Monday, November 01, 2004


This is for you if:
a) you’re doing the NaNoWriMo (Kent & Nick: you know who you are)
b) you’re one of those much-less-interesting people who isn’t. ;-)

I hope you and the copyright holder will forgive the extended quotation.

[From: Barbara Sher, Live the Life You Love: In Ten Easy Step-by-Step Lessons (Rydalmere NSW: Hodder Headline Australia, 1996) ISBN: 0733603866.]
    [about motivation]

    p3. Just think positive, tough it out, never quit. If you can’t follow through on a dream, the problem is all in your head. Change your thinking.

    Pardon me, but when I write those words I start getting all steamed up because believing them made me feel like a complete failure. If those phrases work for you, more power to you, but they have never worked for me. I can’t tell myself how to think. I can’t do just anything I set my mind to (trust me on that one - I’ve been trying to learn Latin for years). As for quitting, I’m famous for it.

    p4. If I was such a failure, how had I managed to finish school and hold jobs and raise kids? Those were all hard to do. They required continued persistance over many years! And I had done them! How?

    p5. Get ready for a shocker: the fact that most of us can’t change [through self-improvement programs] means there’s nothing but hope. If you or I were the only people who had trouble with those rules for success, the problem would be ours. But if most people have trouble following them, maybe the rules are the problem. Assuming that the same program will work for all of us is like feeding oats to a tiger or birdseed to a horse.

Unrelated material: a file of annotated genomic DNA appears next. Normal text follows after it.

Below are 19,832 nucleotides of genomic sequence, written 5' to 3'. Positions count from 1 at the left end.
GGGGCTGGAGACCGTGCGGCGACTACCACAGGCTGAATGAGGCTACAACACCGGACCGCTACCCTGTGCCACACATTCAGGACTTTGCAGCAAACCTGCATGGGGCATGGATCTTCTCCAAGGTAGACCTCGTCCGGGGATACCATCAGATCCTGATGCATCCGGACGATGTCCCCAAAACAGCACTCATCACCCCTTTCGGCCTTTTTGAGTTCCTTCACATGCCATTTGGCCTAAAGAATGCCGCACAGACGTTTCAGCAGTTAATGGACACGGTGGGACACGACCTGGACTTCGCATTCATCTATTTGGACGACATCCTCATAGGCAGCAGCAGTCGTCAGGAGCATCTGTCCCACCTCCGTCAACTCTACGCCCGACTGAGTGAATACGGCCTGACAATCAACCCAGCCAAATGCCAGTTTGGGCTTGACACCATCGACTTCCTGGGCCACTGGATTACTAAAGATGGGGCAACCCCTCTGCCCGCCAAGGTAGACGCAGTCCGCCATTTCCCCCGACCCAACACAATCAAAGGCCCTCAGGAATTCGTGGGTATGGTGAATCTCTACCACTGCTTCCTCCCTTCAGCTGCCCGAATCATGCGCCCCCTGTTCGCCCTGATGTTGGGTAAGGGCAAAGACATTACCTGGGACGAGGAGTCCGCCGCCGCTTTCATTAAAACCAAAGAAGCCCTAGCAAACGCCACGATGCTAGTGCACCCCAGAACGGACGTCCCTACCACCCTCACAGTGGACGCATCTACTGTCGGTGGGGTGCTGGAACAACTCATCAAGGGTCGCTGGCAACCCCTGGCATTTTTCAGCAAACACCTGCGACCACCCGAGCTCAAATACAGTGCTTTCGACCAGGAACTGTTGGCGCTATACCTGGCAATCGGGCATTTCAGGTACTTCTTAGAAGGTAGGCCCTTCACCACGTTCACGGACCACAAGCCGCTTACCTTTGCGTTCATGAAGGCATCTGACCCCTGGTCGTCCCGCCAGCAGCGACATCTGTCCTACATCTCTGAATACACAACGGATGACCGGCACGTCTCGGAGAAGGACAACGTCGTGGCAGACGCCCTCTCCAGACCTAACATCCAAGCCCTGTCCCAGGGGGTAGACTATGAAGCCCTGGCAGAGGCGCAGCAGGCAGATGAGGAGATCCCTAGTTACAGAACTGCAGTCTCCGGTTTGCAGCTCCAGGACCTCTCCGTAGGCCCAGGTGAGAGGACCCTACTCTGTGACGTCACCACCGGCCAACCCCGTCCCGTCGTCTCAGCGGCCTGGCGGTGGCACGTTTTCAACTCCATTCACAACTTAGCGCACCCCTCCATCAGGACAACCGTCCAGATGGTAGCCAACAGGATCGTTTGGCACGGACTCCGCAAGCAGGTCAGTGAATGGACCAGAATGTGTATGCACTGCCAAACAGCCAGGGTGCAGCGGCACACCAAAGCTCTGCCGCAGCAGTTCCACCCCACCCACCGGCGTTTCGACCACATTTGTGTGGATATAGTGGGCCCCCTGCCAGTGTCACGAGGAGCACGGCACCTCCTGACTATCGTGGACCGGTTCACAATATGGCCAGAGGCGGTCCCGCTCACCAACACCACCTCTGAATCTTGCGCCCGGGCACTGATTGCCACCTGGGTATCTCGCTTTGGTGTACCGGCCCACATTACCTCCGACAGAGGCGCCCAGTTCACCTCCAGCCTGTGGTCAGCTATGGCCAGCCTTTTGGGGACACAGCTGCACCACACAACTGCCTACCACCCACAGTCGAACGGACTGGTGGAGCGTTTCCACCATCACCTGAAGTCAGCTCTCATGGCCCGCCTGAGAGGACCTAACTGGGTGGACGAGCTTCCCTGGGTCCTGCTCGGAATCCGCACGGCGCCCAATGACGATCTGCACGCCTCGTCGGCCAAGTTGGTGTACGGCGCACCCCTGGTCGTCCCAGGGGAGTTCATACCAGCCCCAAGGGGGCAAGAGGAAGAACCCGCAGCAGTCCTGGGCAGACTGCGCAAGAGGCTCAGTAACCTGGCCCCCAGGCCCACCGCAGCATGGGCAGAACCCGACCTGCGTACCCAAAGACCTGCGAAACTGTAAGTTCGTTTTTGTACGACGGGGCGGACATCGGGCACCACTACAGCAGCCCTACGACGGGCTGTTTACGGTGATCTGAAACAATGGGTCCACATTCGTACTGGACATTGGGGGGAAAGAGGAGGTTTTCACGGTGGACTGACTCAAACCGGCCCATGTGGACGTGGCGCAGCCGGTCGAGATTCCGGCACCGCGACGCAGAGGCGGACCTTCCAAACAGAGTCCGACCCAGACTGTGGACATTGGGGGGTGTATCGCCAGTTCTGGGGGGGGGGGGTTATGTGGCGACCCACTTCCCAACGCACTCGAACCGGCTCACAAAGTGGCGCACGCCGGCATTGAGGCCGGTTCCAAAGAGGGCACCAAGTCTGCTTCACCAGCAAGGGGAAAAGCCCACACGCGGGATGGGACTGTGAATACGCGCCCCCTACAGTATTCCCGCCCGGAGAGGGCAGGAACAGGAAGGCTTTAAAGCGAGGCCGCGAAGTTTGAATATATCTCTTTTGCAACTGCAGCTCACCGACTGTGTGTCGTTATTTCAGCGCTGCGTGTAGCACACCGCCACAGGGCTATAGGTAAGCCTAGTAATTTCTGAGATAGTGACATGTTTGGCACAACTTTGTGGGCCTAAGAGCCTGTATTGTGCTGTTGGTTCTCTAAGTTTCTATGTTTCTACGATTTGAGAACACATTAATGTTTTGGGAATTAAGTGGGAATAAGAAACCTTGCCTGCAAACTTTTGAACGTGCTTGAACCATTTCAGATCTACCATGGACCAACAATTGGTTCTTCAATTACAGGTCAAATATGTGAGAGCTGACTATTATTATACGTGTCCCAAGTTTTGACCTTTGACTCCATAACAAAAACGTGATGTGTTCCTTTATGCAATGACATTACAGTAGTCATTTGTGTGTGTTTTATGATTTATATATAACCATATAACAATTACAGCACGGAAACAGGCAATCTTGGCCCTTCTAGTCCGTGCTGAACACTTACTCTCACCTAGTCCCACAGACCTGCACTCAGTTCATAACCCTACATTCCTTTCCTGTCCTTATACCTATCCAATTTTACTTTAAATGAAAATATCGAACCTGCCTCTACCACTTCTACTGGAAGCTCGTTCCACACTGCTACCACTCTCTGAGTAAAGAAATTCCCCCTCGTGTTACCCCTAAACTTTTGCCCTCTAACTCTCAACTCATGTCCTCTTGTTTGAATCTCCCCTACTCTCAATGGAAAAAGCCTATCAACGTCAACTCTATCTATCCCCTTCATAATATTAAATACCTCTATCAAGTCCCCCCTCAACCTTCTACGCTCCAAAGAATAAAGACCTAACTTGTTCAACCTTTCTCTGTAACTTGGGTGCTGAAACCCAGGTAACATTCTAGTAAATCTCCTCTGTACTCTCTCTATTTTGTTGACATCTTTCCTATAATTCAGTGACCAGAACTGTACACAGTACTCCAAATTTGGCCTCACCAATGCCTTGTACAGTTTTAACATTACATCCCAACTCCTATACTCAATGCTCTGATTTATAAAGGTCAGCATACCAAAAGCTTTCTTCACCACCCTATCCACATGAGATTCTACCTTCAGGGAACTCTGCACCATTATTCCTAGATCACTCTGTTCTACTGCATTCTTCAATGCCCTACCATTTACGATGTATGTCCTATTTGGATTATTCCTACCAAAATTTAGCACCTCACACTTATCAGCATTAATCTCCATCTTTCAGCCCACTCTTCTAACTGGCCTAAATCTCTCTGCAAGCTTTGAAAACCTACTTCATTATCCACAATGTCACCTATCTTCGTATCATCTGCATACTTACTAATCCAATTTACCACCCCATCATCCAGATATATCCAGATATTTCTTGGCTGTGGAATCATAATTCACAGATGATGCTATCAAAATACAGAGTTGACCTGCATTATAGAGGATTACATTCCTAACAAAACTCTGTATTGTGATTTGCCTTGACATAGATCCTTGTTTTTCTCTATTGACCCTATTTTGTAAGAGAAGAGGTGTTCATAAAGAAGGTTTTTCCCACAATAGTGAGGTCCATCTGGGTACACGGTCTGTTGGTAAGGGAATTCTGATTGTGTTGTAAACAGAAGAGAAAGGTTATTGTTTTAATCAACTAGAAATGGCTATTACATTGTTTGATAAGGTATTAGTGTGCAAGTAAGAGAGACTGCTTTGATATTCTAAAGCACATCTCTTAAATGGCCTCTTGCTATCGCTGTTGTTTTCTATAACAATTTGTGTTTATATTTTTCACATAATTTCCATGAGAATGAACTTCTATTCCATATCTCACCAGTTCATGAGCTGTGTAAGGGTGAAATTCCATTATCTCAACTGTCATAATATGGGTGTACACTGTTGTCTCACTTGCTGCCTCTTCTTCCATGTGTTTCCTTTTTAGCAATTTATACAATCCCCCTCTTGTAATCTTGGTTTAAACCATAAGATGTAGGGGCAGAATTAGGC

p6. Your style of achieving goals might be radically different from mine. That’s fantastically good news. That means the reason most of us haven’t been able to run after our dreams is that we were wearing the wrong size shoes. All we have to do is discover what fits us, and chances are we’ll do just fine.

    p12. […] when it comes to motivation, we’re all different. You may respond to one kind and the person next to you responds to something completely different.

    p16. Look back into your past and ask yourself the same question I did: What motivated you? You too have accomplished a lot in your life. Even as a baby you were amazing. You learned how to walk and speak your first language. You went to school, got involved in a sport or a hobby, held a job, or raised a family. Look at what you’ve accomplished and you will find, as I did, that you have your own energy source. You too have instinctively developed ways that motivate you to swing into action and get things done.

    p18. What do you need to coax out your best work? Find that and you’ll know the secret to your success.

    p28. If you need praise, instruct your friends to praise you. If you need to be scolded, set up a buddy system and you can help each other. Your buddy can scold you (if that works for you) and you can remind your buddy that her enemies will love it if she fails (if that works for her). If you need deadlines, set them for yourself and write them in your calendar; or promise someone you’ll deliver on a certain date. If you work best in a team, pull some people into your project to work with you, and if you need competition, set it up for yourself. Never again judge what you need or assume that you should be able to win using someone else’s motivational style. That’s over. You’re the expert on what you need, so listen to yourself.

    [on gifts]

    p6. You arrived on this planet loaded with gifts and talent, seeing the world in a way no one ever saw it before. Nature meant for you to use that unique vision as surely as she meant for a fish to swim or a bird to fly. These gifts are as much yours as the color of your eyes. You didn’t choose them and you didn’t create them. Just as their name implies, they are “gifts.”

    And they come with a mandate: “Use us!”